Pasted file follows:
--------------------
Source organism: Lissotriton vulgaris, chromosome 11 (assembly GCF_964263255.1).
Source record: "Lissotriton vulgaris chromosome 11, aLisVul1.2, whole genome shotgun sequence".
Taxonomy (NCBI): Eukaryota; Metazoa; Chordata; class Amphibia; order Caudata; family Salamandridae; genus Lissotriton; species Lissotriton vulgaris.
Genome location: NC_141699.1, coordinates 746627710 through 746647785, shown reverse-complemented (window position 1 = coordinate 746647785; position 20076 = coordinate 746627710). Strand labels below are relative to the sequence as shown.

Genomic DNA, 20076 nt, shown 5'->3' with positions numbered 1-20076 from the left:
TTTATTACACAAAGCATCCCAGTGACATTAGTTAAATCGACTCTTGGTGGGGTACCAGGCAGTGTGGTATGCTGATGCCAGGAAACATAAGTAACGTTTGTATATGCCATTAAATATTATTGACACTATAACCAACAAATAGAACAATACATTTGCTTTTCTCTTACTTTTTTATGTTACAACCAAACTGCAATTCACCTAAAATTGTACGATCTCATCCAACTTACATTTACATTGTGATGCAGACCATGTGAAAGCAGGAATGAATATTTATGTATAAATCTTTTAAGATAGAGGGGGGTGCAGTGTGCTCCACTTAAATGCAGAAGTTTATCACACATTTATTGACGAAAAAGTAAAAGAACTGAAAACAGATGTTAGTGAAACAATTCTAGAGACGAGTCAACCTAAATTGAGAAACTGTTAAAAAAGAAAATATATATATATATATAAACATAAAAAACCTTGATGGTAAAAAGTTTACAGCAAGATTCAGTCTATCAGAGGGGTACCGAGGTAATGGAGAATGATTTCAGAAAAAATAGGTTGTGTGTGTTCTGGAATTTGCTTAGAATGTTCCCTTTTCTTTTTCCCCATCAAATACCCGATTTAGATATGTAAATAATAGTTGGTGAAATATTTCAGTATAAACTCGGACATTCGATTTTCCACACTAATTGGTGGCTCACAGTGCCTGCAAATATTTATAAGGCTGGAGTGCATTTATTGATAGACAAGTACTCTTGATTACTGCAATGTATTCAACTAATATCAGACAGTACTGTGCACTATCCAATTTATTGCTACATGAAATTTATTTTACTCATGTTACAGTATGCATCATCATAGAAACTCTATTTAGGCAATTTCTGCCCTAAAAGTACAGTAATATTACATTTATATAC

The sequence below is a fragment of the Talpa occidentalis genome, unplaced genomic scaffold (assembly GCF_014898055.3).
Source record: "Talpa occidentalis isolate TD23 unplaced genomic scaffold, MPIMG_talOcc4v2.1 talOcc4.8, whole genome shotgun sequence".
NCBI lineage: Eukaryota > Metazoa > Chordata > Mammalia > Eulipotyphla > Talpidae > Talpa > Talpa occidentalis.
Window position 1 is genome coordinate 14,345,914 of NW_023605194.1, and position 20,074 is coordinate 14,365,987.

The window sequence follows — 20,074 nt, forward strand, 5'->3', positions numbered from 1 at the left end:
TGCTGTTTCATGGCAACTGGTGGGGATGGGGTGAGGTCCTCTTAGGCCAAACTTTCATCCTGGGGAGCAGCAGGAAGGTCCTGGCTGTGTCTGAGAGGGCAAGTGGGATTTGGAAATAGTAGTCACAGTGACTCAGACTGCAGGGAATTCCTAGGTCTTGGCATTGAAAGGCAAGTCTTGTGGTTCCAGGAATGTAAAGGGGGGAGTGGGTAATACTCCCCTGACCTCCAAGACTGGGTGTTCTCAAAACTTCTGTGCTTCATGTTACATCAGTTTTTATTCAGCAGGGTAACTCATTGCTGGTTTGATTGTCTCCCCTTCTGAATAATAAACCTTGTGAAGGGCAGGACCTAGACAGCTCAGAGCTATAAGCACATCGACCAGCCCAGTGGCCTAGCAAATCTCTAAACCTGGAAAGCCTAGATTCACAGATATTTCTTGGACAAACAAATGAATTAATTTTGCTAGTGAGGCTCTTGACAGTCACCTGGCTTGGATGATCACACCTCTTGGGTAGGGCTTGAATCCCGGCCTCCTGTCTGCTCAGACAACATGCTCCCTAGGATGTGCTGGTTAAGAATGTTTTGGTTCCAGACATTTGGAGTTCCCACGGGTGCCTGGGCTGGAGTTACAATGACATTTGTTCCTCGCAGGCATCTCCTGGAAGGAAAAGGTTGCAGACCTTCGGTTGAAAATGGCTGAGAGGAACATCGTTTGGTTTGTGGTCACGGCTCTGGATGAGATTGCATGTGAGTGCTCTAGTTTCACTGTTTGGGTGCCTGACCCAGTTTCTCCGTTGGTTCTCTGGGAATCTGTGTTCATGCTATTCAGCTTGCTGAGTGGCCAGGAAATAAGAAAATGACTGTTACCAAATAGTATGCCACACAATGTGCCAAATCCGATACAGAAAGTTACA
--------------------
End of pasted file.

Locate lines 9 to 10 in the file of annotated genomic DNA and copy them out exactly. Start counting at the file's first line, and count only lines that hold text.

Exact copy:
NCBI lineage: Eukaryota > Metazoa > Chordata > Mammalia > Eulipotyphla > Talpidae > Talpa > Talpa occidentalis.
Window position 1 is genome coordinate 14,345,914 of NW_023605194.1, and position 20,074 is coordinate 14,365,987.